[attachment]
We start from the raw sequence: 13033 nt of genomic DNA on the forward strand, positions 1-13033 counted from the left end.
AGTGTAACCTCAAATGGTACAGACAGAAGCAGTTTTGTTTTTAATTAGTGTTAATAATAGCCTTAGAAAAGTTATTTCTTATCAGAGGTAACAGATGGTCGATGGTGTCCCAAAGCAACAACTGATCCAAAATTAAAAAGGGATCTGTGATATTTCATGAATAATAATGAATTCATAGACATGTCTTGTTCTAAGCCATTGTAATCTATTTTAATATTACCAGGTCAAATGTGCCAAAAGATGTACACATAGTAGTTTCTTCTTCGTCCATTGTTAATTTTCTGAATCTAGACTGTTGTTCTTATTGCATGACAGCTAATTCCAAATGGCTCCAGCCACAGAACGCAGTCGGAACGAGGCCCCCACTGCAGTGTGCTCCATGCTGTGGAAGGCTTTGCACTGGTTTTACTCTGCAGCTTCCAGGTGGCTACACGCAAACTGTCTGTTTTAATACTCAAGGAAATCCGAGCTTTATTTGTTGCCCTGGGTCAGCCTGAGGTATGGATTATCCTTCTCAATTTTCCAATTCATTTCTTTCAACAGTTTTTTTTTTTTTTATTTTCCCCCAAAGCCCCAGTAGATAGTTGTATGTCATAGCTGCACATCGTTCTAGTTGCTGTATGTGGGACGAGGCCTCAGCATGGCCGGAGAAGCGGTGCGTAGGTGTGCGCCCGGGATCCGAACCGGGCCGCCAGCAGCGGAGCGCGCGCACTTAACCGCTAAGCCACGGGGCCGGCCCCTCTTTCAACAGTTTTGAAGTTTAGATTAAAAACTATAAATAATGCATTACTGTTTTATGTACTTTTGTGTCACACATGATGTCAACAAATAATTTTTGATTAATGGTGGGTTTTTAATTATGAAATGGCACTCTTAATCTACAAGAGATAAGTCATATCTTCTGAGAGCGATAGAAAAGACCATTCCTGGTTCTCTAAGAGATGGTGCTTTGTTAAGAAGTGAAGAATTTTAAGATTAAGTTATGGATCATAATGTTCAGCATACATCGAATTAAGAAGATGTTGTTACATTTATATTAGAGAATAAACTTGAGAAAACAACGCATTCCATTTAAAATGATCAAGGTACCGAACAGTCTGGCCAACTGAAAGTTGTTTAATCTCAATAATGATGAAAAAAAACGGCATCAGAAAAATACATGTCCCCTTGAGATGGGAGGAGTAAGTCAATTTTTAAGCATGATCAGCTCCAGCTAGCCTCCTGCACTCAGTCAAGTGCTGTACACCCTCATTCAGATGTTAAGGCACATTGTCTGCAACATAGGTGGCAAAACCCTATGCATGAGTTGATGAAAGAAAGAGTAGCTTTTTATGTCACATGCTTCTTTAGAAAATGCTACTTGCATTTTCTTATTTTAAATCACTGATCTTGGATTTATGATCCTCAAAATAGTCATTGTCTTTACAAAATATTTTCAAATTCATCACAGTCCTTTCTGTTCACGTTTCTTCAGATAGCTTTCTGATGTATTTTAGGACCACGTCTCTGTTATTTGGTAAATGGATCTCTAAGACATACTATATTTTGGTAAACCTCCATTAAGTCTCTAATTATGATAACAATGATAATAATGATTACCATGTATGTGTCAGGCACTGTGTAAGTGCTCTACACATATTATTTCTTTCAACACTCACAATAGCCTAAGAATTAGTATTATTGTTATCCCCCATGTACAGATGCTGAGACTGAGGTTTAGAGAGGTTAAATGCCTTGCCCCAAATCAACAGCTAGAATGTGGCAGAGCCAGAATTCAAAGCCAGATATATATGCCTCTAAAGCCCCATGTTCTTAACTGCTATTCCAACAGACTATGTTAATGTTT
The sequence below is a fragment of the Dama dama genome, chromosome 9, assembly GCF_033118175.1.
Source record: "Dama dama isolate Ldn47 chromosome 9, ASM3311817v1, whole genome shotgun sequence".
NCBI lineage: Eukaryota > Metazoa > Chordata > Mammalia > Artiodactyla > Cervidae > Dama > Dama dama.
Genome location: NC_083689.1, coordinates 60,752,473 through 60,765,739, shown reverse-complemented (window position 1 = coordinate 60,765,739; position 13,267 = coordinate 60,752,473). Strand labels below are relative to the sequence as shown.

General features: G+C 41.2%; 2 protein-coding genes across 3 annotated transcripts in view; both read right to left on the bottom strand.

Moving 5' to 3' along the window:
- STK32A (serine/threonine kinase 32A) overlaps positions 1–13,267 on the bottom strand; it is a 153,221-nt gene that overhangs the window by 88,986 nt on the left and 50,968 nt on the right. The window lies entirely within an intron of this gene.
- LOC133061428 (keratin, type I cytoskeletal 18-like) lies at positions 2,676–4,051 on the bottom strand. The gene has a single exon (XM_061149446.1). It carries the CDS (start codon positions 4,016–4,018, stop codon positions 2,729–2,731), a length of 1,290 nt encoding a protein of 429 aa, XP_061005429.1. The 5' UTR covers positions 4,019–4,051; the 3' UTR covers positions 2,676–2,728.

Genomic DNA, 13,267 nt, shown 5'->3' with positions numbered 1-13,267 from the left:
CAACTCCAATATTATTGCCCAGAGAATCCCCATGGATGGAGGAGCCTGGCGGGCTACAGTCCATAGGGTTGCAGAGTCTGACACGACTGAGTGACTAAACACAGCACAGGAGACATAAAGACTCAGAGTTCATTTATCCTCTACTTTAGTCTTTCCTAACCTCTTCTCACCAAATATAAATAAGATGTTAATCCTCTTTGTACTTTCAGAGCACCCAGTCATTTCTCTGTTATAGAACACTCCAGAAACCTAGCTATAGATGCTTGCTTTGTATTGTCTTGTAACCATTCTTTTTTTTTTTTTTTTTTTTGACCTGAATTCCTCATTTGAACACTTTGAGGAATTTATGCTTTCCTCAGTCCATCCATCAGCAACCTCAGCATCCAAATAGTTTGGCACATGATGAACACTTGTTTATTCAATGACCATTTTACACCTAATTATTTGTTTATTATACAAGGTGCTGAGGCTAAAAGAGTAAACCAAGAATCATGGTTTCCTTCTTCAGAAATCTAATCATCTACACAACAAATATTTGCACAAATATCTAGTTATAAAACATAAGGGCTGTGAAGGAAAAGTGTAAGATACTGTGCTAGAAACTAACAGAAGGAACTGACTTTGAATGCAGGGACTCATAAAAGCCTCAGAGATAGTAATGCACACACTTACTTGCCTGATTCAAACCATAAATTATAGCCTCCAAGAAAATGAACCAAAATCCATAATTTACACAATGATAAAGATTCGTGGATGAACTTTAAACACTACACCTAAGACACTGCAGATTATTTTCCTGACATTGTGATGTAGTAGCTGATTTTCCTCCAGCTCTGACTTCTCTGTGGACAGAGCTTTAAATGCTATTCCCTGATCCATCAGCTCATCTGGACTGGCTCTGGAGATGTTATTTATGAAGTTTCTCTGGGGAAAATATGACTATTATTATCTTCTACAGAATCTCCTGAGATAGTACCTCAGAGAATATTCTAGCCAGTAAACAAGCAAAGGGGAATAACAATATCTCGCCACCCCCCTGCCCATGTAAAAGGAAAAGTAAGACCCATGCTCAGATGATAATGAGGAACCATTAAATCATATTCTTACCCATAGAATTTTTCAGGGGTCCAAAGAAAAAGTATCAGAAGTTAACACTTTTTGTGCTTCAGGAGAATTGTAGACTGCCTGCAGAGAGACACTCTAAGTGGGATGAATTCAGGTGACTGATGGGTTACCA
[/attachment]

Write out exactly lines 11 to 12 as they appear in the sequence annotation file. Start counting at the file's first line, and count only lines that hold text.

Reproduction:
Genomic DNA, 13,267 nt, shown 5'->3' with positions numbered 1-13,267 from the left:
CAACTCCAATATTATTGCCCAGAGAATCCCCATGGATGGAGGAGCCTGGCGGGCTACAGTCCATAGGGTTGCAGAGTCTGACACGACTGAGTGACTAAACACAGCACAGGAGACATAAAGACTCAGAGTTCATTTATCCTCTACTTTAGTCTTTCCTAACCTCTTCTCACCAAATATAAATAAGATGTTAATCCTCTTTGTACTTTCAGAGCACCCAGTCATTTCTCTGTTATAGAACACTCCAGAAACCTAGCTATAGATGCTTGCTTTGTATTGTCTTGTAACCATTCTTTTTTTTTTTTTTTTTTTTGACCTGAATTCCTCATTTGAACACTTTGAGGAATTTATGCTTTCCTCAGTCCATCCATCAGCAACCTCAGCATCCAAATAGTTTGGCACATGATGAACACTTGTTTATTCAATGACCATTTTACACCTAATTATTTGTTTATTATACAAGGTGCTGAGGCTAAAAGAGTAAACCAAGAATCATGGTTTCCTTCTTCAGAAATCTAATCATCTACACAACAAATATTTGCACAAATATCTAGTTATAAAACATAAGGGCTGTGAAGGAAAAGTGTAAGATACTGTGCTAGAAACTAACAGAAGGAACTGACTTTGAATGCAGGGACTCATAAAAGCCTCAGAGATAGTAATGCACACACTTACTTGCCTGATTCAAACCATAAATTATAGCCTCCAAGAAAATGAACCAAAATCCATAATTTACACAATGATAAAGATTCGTGGATGAACTTTAAACACTACACCTAAGACACTGCAGATTATTTTCCTGACATTGTGATGTAGTAGCTGATTTTCCTCCAGCTCTGACTTCTCTGTGGACAGAGCTTTAAATGCTATTCCCTGATCCATCAGCTCATCTGGACTGGCTCTGGAGATGTTATTTATGAAGTTTCTCTGGGGAAAATATGACTATTATTATCTTCTACAGAATCTCCTGAGATAGTACCTCAGAGAATATTCTAGCCAGTAAACAAGCAAAGGGGAATAACAATATCTCGCCACCCCCCTGCCCATGTAAAAGGAAAAGTAAGACCCATGCTCAGATGATAATGAGGAACCATTAAATCATATTCTTACCCATAGAATTTTTCAGGGGTCCAAAGAAAAAGTATCAGAAGTTAACACTTTTTGTGCTTCAGGAGAATTGTAGACTGCCTGCAGAGAGACACTCTAAGTGGGATGAATTCAGGTGACTGATGGGTTACCA